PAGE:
30 June 2006

River rat.

River in the rain
Sometimes at night you look like a long white train
Winding your way away somewhere
River, I love you, don't you care?

If you're on the run, winding someplace
Just trying to find the sun
Whether the sunshine, whether the rain,
River, I love you just the same.

But sometimes, in a time of trouble
When you're out of hand
And your muddy bubbles roll across my floor
Carrying away the things I treasure
Hell, there ain't no way to measure
Why I love you more than I did the day before ...

River in the rain
Sometimes at night you look like a long white train
Winding your way away from me
River, I've never seen the sea.

-- Roger Miller, "River in the Rain," from the musical Big River

Love that song. Been playing it a lot lately -- because this is flood season? Or because I'm such a river rat?

The river appears in every novel I write. I can't resist. It's come to symbolize the boundary of heaven, because all my life I've stood on the hills that surround my little town and look out across the floodplain to the hills of Kansas, blue with distance. I have never traveled to the Kansas hills to stand and look back at my home. It's a view I've never seen.

All through my childhood, the river's paid us visits. 1979, the year the ice floes backed up behind the railroad bridge, my first flood. We had just gone to Savannah to Grandma Ann's when the water came into Nodaway, so we ended up camping out there. Then I believe there was one in '81, and maybe a short one in'85. The river made it to the edge of the yard in '79, but no closer.

Then there were the floods of legend.

The great flood I always heard about was 1951. The river was five miles across. Dad, who was about five or six, made a raft and invited Uncle Harold, who was blind, to take a ride. Uncle Harold knew better. Great-grandpa Ben, who worked for the Corps of Engineers, drove a big boat right up the main street and hitched it to the front of the store, which was built about five feet off the ground.

1993 was my flood.

I was going to college and living in the house where I'd lived when a kid. Every few days, as the waters rose, the route out of town changed as yet another road went under. Every day I could smell the stagnant, brown water. I finally had to evacuate when the water, which had stayed at the edge of the yard before, now crept up to the front door, to the windows. My coneflowers and delphiums floated in the murk. I had to get my stuff and leave. I did it, though I hated to.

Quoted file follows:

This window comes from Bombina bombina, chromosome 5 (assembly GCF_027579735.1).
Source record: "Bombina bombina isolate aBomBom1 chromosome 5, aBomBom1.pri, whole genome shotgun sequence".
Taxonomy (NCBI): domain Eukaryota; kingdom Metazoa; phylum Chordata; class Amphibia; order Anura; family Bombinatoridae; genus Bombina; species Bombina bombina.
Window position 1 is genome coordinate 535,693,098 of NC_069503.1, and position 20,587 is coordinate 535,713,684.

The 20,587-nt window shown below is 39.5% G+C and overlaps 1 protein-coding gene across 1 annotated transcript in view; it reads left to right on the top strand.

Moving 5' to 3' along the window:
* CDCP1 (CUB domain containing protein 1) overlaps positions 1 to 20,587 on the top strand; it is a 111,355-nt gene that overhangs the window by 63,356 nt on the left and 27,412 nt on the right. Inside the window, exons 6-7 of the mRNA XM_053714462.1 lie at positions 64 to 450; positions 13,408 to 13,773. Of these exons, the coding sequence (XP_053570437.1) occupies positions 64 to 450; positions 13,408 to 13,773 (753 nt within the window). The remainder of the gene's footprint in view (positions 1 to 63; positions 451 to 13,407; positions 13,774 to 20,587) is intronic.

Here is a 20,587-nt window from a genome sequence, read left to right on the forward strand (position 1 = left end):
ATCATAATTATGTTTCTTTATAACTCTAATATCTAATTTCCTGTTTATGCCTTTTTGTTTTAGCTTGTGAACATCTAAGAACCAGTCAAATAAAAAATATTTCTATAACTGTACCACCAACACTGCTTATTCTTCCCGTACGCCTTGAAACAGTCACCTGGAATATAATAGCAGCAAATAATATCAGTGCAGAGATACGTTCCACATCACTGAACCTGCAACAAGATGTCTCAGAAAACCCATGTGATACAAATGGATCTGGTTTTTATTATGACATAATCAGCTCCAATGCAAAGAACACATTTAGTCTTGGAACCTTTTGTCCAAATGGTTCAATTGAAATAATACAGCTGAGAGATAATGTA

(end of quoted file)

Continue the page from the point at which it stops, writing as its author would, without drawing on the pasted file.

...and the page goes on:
The waters never came into my house, which was fortunate. The main street, however, was devastated. Grandpa Vance floated by Uncle Harold's house in the canoe and cleaned the leaves out of the gutters. Aunt Olga's house had to be torn down. Nodaway's population dropped from 50 to about 36.

There's this point of pride a river rat has, this relationship with the river that fills their home with mud and silt and mildew. "Can't chase us out," they say affectionately, looking out at the water. "The river's our home. We ain't leaving."

But I left. Live in a nice town. I can walk to the library; doesn't that count for something?

But I still want to go back and live in Nodaway. Live within sight of that river, live at the edge of heaven.

3 comments:

Don Tate II said...

I'm so attached to my Des Moines river. Now that I live in Texas, the Colorado River just won't do. I can't find my old fishing spots.

Melinda said...

Guess you'll have to find some new fishing spots? But that's not much fun.

My grandpas were the ones that fished for us, though now both are gone. I'm such a wuss when I try to fish. I'm like "I'm sorry, worm!" Fortunately I haven't caught any fish. Now that would be bad! "I'm sorry, fish!"

We used to fry up fish eggs, and they tasted so good. I don't know what kind of fish eggs they were because I was just a little kid and didn't know the difference between a crappie and a bale of hay. Have you ever tried those?

Melinda said...

Fish eggs, I mean, not a bale of hay. I'm sure that wouldn't taste very good.